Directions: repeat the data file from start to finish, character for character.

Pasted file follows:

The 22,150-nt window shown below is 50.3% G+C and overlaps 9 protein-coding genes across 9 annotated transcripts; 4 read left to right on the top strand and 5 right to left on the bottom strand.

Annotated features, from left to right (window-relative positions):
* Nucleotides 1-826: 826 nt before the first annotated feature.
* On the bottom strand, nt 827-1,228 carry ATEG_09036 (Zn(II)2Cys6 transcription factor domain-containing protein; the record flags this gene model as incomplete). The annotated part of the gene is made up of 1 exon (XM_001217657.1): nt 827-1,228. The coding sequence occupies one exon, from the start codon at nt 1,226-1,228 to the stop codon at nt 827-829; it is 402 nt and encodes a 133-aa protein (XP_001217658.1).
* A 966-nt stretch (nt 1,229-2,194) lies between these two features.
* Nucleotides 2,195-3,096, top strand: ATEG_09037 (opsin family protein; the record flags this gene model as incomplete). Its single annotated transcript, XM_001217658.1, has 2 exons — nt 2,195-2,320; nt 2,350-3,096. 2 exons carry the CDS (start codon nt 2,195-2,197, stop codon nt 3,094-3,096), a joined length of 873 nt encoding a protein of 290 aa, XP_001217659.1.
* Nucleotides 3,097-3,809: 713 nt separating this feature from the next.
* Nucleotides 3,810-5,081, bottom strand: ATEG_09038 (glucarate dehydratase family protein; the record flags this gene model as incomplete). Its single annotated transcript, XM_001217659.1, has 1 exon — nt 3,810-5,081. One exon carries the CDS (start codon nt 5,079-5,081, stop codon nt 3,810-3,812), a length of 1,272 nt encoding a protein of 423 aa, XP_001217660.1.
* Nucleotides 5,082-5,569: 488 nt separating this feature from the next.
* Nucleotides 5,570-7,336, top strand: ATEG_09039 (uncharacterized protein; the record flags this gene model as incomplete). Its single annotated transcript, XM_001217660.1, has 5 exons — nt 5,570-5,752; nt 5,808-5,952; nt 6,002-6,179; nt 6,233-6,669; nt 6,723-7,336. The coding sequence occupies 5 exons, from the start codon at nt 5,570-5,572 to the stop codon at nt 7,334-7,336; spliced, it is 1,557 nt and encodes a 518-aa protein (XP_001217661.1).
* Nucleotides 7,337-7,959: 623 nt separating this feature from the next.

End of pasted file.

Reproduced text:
The 22,150-nt window shown below is 50.3% G+C and overlaps 9 protein-coding genes across 9 annotated transcripts; 4 read left to right on the top strand and 5 right to left on the bottom strand.

Annotated features, from left to right (window-relative positions):
* Nucleotides 1-826: 826 nt before the first annotated feature.
* On the bottom strand, nt 827-1,228 carry ATEG_09036 (Zn(II)2Cys6 transcription factor domain-containing protein; the record flags this gene model as incomplete). The annotated part of the gene is made up of 1 exon (XM_001217657.1): nt 827-1,228. The coding sequence occupies one exon, from the start codon at nt 1,226-1,228 to the stop codon at nt 827-829; it is 402 nt and encodes a 133-aa protein (XP_001217658.1).
* A 966-nt stretch (nt 1,229-2,194) lies between these two features.
* Nucleotides 2,195-3,096, top strand: ATEG_09037 (opsin family protein; the record flags this gene model as incomplete). Its single annotated transcript, XM_001217658.1, has 2 exons — nt 2,195-2,320; nt 2,350-3,096. 2 exons carry the CDS (start codon nt 2,195-2,197, stop codon nt 3,094-3,096), a joined length of 873 nt encoding a protein of 290 aa, XP_001217659.1.
* Nucleotides 3,097-3,809: 713 nt separating this feature from the next.
* Nucleotides 3,810-5,081, bottom strand: ATEG_09038 (glucarate dehydratase family protein; the record flags this gene model as incomplete). Its single annotated transcript, XM_001217659.1, has 1 exon — nt 3,810-5,081. One exon carries the CDS (start codon nt 5,079-5,081, stop codon nt 3,810-3,812), a length of 1,272 nt encoding a protein of 423 aa, XP_001217660.1.
* Nucleotides 5,082-5,569: 488 nt separating this feature from the next.
* Nucleotides 5,570-7,336, top strand: ATEG_09039 (uncharacterized protein; the record flags this gene model as incomplete). Its single annotated transcript, XM_001217660.1, has 5 exons — nt 5,570-5,752; nt 5,808-5,952; nt 6,002-6,179; nt 6,233-6,669; nt 6,723-7,336. The coding sequence occupies 5 exons, from the start codon at nt 5,570-5,572 to the stop codon at nt 7,334-7,336; spliced, it is 1,557 nt and encodes a 518-aa protein (XP_001217661.1).
* Nucleotides 7,337-7,959: 623 nt separating this feature from the next.